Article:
The shapes of the divided molds 12 a, 12 b are designed so that the parting lines PL are formed after molding, and that the protruding portions are formed on either of each parting line PL, as illustrated in FIGS. 2 and 3.

Next, with the divided molds 12 a, 12 b clamped together as illustrated in FIGS. 7 and 8, a blow-in nozzle 14 and blow-out nozzles 15 are passed through predetermined holes formed in the divided molds 12 a, 12 b, and these nozzles simultaneously penetrate into the foamed parison 13. When the tips of the blow-in nozzle 14 and the blow-out nozzles 15 enter the foamed parison 13, compressed gas such as air is immediately blown into the foamed parison 13 from the blow-in nozzle 14, and is then blown out from the blow-out nozzles 15 via the interior of the foamed parison 13. This blow molding is performed at a predetermined blow pressure.

The blow-in nozzle 14 penetrates at a position equivalent to the opening of the supply port 105 of the foam duct 1 illustrated in FIG. 1, forming a blow-in hole for blowing a compressed gas into the interior of the foamed parison 13. The blow-out nozzles 15 penetrates at positions equivalent to the respective open ends of the tubular sections 100 a to 100 d of the foam duct 1 illustrated in FIG. 1, forming blow-out holes for blowing the compressed gas out of the interior of the foamed parison 13.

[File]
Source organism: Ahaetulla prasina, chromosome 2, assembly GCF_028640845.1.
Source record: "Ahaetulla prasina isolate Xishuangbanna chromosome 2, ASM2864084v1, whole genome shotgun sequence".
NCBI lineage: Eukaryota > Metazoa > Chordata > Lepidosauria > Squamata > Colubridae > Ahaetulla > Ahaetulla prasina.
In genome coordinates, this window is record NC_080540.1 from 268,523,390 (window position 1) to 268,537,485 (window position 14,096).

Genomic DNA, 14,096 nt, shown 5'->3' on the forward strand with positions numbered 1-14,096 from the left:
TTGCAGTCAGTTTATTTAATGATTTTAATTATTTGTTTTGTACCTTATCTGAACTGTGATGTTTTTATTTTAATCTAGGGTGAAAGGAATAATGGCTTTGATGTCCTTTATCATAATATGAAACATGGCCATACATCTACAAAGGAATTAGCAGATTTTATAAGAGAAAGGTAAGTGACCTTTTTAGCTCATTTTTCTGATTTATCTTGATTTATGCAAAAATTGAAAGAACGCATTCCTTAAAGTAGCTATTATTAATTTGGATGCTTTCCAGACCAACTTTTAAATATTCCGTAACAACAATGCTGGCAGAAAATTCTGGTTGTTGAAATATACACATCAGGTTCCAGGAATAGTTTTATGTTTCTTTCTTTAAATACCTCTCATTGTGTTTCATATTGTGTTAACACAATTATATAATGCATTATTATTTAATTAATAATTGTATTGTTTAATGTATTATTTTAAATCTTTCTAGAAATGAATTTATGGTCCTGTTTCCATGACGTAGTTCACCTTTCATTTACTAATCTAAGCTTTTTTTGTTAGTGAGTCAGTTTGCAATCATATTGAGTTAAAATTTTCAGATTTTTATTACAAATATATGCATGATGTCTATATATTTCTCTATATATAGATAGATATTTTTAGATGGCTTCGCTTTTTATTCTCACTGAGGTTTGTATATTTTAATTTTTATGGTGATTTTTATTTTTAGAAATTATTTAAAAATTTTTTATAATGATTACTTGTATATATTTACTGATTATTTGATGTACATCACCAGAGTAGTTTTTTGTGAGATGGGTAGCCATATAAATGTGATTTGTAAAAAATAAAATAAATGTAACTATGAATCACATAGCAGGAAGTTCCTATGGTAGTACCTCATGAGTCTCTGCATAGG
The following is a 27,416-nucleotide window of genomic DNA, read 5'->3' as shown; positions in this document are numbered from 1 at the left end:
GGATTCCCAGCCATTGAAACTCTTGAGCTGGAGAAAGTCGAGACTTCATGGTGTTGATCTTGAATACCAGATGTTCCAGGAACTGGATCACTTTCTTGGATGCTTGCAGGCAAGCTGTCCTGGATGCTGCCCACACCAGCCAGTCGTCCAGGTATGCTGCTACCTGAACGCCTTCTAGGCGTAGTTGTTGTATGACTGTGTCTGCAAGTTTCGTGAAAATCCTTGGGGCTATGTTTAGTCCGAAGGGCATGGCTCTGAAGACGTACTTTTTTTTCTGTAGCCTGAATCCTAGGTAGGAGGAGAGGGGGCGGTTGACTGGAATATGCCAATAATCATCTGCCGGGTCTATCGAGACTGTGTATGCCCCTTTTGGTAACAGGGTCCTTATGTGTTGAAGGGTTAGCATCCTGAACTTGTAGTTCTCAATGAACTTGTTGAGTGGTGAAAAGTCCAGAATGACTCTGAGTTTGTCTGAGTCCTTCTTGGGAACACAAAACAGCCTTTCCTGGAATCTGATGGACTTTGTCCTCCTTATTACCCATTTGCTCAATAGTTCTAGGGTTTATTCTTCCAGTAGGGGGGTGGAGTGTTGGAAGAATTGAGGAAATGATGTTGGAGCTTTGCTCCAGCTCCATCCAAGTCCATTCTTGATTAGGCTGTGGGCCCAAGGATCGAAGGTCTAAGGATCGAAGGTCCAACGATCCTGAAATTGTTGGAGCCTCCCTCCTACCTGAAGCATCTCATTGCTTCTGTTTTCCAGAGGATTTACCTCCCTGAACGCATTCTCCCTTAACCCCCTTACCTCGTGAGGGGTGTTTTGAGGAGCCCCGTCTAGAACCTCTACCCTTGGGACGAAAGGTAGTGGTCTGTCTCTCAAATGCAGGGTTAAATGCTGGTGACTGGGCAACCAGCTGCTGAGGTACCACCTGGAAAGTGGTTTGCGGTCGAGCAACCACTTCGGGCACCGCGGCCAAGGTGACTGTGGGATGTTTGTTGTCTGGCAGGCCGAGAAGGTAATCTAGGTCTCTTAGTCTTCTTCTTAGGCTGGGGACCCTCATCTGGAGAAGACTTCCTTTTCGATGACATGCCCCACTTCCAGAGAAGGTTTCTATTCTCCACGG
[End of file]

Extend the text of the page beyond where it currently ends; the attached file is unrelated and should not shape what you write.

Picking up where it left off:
The compressed gas is thereby blown into the interior of the foamed parison 13 from the blow-in nozzle 14, and is then blown out from the blow-out nozzles 15 via the interior of the foamed parison 13. This blow molding can be performed with a predetermined blow pressure.

The blow-in nozzle 14 penetrates through the opening of the supply port 105 of the foam duct 1 as described above, and the blow-in nozzle 14 is therefore inserted into the divided mold 12 b from the side of the divided mold 12 b that is opposite the divided mold 12 a as illustrated in FIG. 7.